In the words of former Yankees manager Joe Girardi, “It’s not what you want.”
The Yankees have actually had some great success using the “opener” for games, especially when Chad Green is that opener. But whether Green was just having an off-night, or (more likely) the Indians just got on a roll with momentum and came to the Bronx ready to challenge the AL’s 1st place team.
Green threw 35 pitches and only got 1 out in the 1st. He gave up 4 hits, a walk, and 5 runs, and struck out 1 Cleveland batter in this opening game of the weekend series. He quickly loaded up the bases with 2 singles and a walk before getting that strikeout. Then the next batter smacked a grand slam up the middle to jump the Indians into an early big lead. After the next player hit a solo home run, Green was ready to exit the game.
But it was simply the start of a long night for Yankee pitchers. Jonathan Loaisiga came into the game, his first since returning from the IL. After an out, he gave up a single that scored on a 2-run home run. Loaisiga started finding his momentum, but he gave up another 2-out single in the 2nd that scored on another 2-run home run. Coming up with a clean inning in the 3rd, the Yankees turned to their bullpen again.
Chance Adams, unfortunately, didn’t follow the latter example in his long-term relief outing. With 1 out in the 4th, Adams gave up a double that scored on a 2-run home run. In the 5th, the lead-off batter singled but was thrown out trying to take 2nd by the Yankees’ solid defense. Then he gave up a single and walk that moved into scoring position on a balk. After another out, a single scored the lead runner.
Adams gave up a lead-off single in the 7th, but the next batter hit into a great double play. The next batter was hit by a pitch who moved to 3rd on a double. Then a single scored both runners. After an allowed walk, unable to get that final out of the inning, the Yankees turned to Nestor Cortes Jr who needed 7 pitches to get out of the inning.
Running out of relievers, the Yankees called in a position player to pitch the final 2 innings. I mean, at this point, there really couldn’t be any worse. It was clear they were going to lose the game. Mike Ford was to do the honors, with mixed results. He actually threw decent pitches (in the upper 70s and 80s mph fastballs), but too many found the sweet spot in the strike zone.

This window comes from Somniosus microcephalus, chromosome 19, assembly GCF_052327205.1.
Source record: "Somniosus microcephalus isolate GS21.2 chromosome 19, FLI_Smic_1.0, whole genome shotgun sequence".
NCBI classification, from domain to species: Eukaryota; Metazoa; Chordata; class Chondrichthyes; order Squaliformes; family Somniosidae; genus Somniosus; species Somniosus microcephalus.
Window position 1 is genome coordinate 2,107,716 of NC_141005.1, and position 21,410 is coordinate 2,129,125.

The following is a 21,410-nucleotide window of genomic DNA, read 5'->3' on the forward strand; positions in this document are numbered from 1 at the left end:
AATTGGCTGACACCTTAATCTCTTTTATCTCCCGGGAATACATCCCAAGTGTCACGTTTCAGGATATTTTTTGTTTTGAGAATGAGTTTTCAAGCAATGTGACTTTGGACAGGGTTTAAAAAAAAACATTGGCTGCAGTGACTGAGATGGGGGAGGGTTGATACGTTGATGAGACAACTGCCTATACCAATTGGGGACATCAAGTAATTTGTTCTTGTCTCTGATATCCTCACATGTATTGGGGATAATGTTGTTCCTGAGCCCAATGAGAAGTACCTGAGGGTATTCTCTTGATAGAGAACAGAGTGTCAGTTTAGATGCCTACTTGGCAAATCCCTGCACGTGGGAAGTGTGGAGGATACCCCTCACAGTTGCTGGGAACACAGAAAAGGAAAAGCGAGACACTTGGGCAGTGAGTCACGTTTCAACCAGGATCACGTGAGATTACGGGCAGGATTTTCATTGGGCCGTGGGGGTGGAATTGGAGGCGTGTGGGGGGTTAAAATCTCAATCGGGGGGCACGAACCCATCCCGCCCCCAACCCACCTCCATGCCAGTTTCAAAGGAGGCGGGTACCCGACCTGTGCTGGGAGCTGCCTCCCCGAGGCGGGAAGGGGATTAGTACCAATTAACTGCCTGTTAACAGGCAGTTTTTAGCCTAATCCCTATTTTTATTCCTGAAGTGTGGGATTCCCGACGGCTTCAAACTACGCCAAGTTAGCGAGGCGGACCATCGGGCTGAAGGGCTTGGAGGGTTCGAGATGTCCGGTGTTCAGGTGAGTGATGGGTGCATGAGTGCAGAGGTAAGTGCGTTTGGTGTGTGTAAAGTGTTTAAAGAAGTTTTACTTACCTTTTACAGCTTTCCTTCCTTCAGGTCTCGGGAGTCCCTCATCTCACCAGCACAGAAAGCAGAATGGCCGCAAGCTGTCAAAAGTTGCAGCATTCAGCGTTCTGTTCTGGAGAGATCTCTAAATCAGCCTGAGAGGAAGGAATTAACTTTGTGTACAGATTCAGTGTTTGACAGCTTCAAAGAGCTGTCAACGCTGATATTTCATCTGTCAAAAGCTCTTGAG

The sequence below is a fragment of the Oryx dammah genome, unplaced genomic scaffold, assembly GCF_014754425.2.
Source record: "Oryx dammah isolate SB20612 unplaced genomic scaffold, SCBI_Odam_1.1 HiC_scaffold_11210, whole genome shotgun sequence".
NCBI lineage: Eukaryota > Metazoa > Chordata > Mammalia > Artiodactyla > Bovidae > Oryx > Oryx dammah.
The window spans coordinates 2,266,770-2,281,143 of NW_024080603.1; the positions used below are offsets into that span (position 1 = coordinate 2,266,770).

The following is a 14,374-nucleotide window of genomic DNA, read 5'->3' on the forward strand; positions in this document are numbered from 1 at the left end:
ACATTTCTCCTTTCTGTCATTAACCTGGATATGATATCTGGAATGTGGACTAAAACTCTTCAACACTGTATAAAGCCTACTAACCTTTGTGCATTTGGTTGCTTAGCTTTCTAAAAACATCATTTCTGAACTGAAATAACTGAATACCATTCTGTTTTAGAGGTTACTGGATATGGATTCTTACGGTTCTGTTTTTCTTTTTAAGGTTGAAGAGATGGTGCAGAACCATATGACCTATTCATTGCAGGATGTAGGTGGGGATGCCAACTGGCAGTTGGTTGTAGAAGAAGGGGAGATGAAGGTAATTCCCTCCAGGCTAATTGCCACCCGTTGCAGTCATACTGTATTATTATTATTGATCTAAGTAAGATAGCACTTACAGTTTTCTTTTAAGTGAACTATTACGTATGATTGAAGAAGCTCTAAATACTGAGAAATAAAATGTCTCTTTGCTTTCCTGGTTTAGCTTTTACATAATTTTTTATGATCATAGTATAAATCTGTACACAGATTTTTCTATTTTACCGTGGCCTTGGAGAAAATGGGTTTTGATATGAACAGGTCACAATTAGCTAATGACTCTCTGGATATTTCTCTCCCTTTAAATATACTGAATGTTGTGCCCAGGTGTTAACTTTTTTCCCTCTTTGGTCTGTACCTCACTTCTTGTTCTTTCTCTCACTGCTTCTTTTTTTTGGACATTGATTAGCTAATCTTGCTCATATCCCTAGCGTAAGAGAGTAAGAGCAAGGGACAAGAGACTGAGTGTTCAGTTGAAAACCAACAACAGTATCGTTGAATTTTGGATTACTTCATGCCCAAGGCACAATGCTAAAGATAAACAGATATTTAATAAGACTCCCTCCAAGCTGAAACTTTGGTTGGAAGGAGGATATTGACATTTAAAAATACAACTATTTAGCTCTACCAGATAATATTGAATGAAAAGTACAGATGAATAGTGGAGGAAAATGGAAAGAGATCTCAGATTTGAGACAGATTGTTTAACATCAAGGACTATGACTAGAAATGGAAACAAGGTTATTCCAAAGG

In the 8th, with 1 out, a double and single put runners in the corners. A single then scored the lead runner, and a 3-run home run cleared the bases. The next batter hit a solo home run to get in on the fun. But then after giving up a single, he got the final 2 outs of the inning. And his 9th was efficient with just 9 pitches for 3 outs, thanks to his defense that he’s normally part of.
In total, that was 24 allowed hits, 4 walks, 8 strikeouts, and 19 runs by Yankees’ pitchers tonight for the visiting team.
On the flip side of things, the Yankees were exactly quiet, just nowhere near as loud as their opponents. LeMahieu led-off the 1st with a single, moved to 2nd on Gregorius’ single and then scored on Gio Urshela’s single. Gardner’s 2-out walk loaded the bases, but they couldn’t get anyone else home.
Didi Gregorius hit a 2-out solo home run in the 5th, and Gary Sanchez’s lead-off solo home run in the 6th minutely chipped away at the Indians’ monster lead. Then in the 7th, Ford led-off by getting on base due to a throwing error. He then moved to 2nd on LeMahieu’s single and later scored on Gio Urshela’s 2-out single. Gleyber Torres barely eked out a 1-out solo home run in the 8th to cap off the Yankees’ scoring tonight.
Final score: 19-5 Yankees
There are some games that are really difficult to keep a positive spin when I discuss them on here. I guess the best things I can say off the top of my head is that at least the Yankees weren’t shutout (so that streak continues) and the Yankees have another position player-pitcher in their history (whose only problems were he kept things too inside the strike zone). And unlike some other sports, it doesn’t matter by how much you win, just that you win.